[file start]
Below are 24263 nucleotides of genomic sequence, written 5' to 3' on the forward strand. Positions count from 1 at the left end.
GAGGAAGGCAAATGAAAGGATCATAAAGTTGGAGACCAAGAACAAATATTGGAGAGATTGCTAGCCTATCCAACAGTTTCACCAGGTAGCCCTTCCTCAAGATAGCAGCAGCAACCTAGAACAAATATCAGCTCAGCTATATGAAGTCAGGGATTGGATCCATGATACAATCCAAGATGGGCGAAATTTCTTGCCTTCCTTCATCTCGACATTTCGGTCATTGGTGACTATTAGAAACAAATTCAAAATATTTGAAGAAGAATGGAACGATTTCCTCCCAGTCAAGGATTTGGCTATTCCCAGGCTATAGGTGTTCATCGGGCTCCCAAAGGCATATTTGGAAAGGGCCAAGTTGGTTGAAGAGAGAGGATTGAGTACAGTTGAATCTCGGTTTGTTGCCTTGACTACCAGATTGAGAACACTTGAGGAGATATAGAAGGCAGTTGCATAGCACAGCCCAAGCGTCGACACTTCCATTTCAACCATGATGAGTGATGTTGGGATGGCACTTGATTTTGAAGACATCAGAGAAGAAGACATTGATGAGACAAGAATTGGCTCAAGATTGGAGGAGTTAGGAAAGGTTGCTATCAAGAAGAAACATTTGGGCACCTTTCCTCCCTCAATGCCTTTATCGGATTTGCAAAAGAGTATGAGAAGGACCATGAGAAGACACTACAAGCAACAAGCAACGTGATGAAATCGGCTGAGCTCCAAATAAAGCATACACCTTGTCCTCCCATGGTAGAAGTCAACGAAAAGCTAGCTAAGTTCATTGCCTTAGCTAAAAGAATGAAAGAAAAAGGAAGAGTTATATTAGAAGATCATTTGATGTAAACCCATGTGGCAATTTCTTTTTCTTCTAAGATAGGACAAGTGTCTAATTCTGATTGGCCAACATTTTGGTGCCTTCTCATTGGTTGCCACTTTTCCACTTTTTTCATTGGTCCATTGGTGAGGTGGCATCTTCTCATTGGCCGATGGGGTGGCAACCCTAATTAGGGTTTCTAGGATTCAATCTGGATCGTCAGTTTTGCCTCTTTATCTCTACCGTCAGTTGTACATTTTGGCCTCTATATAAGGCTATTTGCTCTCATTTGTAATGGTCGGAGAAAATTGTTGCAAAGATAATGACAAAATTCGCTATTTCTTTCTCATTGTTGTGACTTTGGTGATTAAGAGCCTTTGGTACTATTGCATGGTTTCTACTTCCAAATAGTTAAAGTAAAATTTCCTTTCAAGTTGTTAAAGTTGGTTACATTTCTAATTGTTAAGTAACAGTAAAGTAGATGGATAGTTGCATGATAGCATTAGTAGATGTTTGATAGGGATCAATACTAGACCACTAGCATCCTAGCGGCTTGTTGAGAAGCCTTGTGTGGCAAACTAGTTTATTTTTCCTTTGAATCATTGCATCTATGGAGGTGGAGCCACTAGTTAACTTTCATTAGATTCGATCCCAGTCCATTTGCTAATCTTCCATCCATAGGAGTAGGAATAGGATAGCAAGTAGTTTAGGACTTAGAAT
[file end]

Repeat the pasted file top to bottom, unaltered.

Below are 24263 nucleotides of genomic sequence, written 5' to 3' on the forward strand. Positions count from 1 at the left end.
GAGGAAGGCAAATGAAAGGATCATAAAGTTGGAGACCAAGAACAAATATTGGAGAGATTGCTAGCCTATCCAACAGTTTCACCAGGTAGCCCTTCCTCAAGATAGCAGCAGCAACCTAGAACAAATATCAGCTCAGCTATATGAAGTCAGGGATTGGATCCATGATACAATCCAAGATGGGCGAAATTTCTTGCCTTCCTTCATCTCGACATTTCGGTCATTGGTGACTATTAGAAACAAATTCAAAATATTTGAAGAAGAATGGAACGATTTCCTCCCAGTCAAGGATTTGGCTATTCCCAGGCTATAGGTGTTCATCGGGCTCCCAAAGGCATATTTGGAAAGGGCCAAGTTGGTTGAAGAGAGAGGATTGAGTACAGTTGAATCTCGGTTTGTTGCCTTGACTACCAGATTGAGAACACTTGAGGAGATATAGAAGGCAGTTGCATAGCACAGCCCAAGCGTCGACACTTCCATTTCAACCATGATGAGTGATGTTGGGATGGCACTTGATTTTGAAGACATCAGAGAAGAAGACATTGATGAGACAAGAATTGGCTCAAGATTGGAGGAGTTAGGAAAGGTTGCTATCAAGAAGAAACATTTGGGCACCTTTCCTCCCTCAATGCCTTTATCGGATTTGCAAAAGAGTATGAGAAGGACCATGAGAAGACACTACAAGCAACAAGCAACGTGATGAAATCGGCTGAGCTCCAAATAAAGCATACACCTTGTCCTCCCATGGTAGAAGTCAACGAAAAGCTAGCTAAGTTCATTGCCTTAGCTAAAAGAATGAAAGAAAAAGGAAGAGTTATATTAGAAGATCATTTGATGTAAACCCATGTGGCAATTTCTTTTTCTTCTAAGATAGGACAAGTGTCTAATTCTGATTGGCCAACATTTTGGTGCCTTCTCATTGGTTGCCACTTTTCCACTTTTTTCATTGGTCCATTGGTGAGGTGGCATCTTCTCATTGGCCGATGGGGTGGCAACCCTAATTAGGGTTTCTAGGATTCAATCTGGATCGTCAGTTTTGCCTCTTTATCTCTACCGTCAGTTGTACATTTTGGCCTCTATATAAGGCTATTTGCTCTCATTTGTAATGGTCGGAGAAAATTGTTGCAAAGATAATGACAAAATTCGCTATTTCTTTCTCATTGTTGTGACTTTGGTGATTAAGAGCCTTTGGTACTATTGCATGGTTTCTACTTCCAAATAGTTAAAGTAAAATTTCCTTTCAAGTTGTTAAAGTTGGTTACATTTCTAATTGTTAAGTAACAGTAAAGTAGATGGATAGTTGCATGATAGCATTAGTAGATGTTTGATAGGGATCAATACTAGACCACTAGCATCCTAGCGGCTTGTTGAGAAGCCTTGTGTGGCAAACTAGTTTATTTTTCCTTTGAATCATTGCATCTATGGAGGTGGAGCCACTAGTTAACTTTCATTAGATTCGATCCCAGTCCATTTGCTAATCTTCCATCCATAGGAGTAGGAATAGGATAGCAAGTAGTTTAGGACTTAGAAT